Bethesda, Md. – AABB today issued a list of five recommendations that will assist in the evaluation of the need for transfusions of blood and blood components. This list, which was developed as part of the ABIM Foundation’s Choosing Wisely campaign, highlights evidence-based recommendations that promote appropriate patient blood management.
“If you look at the literature, as much as one-quarter of transfusions are probably unnecessary,” said Jeannie Callum, MD, FRCP — AABB board member and associate scientist at Sunnybrook Health Sciences Center in Toronto. “Education is needed to inform physicians that they can use less blood and blood components and have equal or better patient outcomes.”
The list of recommendations incorporates five key messages:
- Don’t transfuse more units of blood than absolutely necessary.
- Don’t transfuse red blood cells for iron deficiency without hemodynamic instability.
- Don’t routinely use blood products to reverse warfarin.
- Don’t perform serial blood counts on clinically stable patients.
- Don’t transfuse O-negative blood except to O-negative patients and in emergencies for women of child-bearing potential of unknown blood group.
The recommendations were developed through a process that involved representatives from AABB’s membership, its Board of Directors, and members of various AABB professional committees. According to AABB President Graham Sher, MD, PhD, the AABB board decided that joining the Choosing Wisely campaign was a sound opportunity to raise awareness about appropriate blood use beyond AABB’s own membership. The Choosing Wisely campaign’s goal of promoting appropriate use of tests and procedures matched with AABB’s strategic initiative focusing on patient blood management.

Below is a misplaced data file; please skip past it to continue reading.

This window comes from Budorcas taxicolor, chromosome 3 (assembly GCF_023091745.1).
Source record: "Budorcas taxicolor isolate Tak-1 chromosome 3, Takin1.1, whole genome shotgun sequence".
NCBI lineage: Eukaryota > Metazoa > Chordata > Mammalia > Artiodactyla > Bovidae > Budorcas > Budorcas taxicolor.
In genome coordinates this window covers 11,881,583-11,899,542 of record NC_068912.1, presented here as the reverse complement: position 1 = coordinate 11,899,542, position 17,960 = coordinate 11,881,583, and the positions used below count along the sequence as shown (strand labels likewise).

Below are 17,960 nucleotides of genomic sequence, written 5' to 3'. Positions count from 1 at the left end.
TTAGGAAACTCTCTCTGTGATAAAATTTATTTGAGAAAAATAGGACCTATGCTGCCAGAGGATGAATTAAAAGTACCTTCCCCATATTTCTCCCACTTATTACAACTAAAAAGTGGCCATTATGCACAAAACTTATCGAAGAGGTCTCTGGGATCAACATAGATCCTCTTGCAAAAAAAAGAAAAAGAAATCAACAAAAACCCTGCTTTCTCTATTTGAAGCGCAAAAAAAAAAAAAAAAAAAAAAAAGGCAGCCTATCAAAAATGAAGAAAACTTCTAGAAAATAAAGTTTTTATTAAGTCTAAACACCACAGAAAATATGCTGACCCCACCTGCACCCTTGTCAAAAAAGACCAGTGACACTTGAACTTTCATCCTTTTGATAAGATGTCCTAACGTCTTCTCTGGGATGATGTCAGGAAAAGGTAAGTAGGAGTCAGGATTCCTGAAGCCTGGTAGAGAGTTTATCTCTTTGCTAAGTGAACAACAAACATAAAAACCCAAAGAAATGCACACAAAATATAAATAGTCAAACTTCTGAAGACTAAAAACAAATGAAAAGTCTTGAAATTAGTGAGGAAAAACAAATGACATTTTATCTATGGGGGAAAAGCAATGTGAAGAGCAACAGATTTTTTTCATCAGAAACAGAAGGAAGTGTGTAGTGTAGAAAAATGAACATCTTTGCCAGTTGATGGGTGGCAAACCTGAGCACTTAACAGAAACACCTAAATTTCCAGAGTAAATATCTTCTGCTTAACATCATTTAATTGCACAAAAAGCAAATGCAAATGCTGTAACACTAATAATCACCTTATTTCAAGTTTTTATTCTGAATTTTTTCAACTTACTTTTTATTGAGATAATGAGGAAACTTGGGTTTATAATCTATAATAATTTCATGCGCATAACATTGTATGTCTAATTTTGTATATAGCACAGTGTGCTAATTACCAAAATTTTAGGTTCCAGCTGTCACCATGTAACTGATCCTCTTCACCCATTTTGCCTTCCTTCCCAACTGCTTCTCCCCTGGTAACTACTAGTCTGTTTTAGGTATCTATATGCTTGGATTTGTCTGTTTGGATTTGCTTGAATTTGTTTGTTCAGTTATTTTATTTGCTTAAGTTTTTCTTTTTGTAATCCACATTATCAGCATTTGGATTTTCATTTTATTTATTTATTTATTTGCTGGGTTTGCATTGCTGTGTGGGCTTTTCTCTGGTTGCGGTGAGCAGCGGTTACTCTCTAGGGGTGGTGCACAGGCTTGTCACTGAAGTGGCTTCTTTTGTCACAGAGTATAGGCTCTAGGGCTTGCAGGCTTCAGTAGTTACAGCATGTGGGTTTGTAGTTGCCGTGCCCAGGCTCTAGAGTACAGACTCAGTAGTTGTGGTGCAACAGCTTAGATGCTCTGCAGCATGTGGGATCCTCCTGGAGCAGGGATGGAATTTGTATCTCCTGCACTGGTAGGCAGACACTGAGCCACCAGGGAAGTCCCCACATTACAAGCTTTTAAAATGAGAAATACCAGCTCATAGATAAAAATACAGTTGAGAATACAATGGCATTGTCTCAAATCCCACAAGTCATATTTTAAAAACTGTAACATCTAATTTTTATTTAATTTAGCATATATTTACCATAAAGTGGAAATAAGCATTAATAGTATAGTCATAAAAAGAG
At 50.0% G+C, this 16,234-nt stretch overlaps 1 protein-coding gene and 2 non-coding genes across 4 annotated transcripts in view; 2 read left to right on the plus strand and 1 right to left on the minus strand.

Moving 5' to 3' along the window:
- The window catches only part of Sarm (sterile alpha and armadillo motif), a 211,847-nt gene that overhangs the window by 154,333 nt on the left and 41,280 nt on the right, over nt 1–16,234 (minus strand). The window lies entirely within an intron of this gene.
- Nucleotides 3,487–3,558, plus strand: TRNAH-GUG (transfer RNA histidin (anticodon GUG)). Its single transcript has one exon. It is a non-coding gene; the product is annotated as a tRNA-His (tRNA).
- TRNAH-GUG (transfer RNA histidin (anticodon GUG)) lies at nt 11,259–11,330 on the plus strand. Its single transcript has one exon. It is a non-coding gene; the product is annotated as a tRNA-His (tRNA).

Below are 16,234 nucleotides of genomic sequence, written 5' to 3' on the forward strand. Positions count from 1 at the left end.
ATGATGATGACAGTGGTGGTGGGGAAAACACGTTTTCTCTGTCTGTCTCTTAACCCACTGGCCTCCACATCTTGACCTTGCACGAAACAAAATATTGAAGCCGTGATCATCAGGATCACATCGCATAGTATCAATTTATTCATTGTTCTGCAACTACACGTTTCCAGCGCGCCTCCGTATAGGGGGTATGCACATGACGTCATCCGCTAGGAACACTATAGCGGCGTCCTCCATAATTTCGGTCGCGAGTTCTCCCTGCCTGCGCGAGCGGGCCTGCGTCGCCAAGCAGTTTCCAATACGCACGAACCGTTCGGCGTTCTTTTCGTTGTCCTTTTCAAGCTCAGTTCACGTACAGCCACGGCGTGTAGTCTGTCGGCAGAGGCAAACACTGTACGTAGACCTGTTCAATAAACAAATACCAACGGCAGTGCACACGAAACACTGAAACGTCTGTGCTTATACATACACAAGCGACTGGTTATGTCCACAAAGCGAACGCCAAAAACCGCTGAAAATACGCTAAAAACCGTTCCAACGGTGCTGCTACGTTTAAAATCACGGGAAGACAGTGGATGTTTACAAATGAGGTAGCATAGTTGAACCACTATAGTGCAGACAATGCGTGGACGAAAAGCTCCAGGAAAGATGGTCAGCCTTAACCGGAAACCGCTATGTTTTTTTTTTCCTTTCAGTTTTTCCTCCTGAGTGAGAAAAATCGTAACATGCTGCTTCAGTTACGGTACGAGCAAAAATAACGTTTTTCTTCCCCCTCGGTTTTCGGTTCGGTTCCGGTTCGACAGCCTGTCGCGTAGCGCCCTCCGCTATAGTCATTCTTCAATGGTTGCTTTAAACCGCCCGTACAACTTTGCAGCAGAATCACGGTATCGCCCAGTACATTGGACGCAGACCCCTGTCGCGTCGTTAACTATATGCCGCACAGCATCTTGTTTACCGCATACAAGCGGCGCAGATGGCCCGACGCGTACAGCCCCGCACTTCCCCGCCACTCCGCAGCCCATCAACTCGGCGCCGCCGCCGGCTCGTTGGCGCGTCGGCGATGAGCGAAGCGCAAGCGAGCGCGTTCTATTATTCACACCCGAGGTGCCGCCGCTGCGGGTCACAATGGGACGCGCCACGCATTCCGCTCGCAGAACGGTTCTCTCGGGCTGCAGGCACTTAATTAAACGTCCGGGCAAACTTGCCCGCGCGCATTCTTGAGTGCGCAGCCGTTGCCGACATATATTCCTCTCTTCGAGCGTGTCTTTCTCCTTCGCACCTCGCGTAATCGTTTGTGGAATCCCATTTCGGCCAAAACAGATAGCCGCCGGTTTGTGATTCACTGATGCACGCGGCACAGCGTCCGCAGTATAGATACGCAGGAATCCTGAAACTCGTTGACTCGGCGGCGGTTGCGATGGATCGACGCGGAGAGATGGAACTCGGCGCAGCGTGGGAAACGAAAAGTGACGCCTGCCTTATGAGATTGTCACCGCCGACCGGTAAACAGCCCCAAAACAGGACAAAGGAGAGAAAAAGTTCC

“Transfusions are consistently one of the most common procedures performed during hospitalizations,” said Miriam A. Markowitz, AABB chief executive officer. “It is critical that we do our best to help ensure that each blood donation is used responsibly and appropriately so that this lifesaving resource is available to patients in need and that the best possible outcomes are achieved.”
The Choosing Wisely campaign aims to promote conversations between physicians and patients that lead to informed and effective care choices that are supported by evidence, free from harm and truly necessary.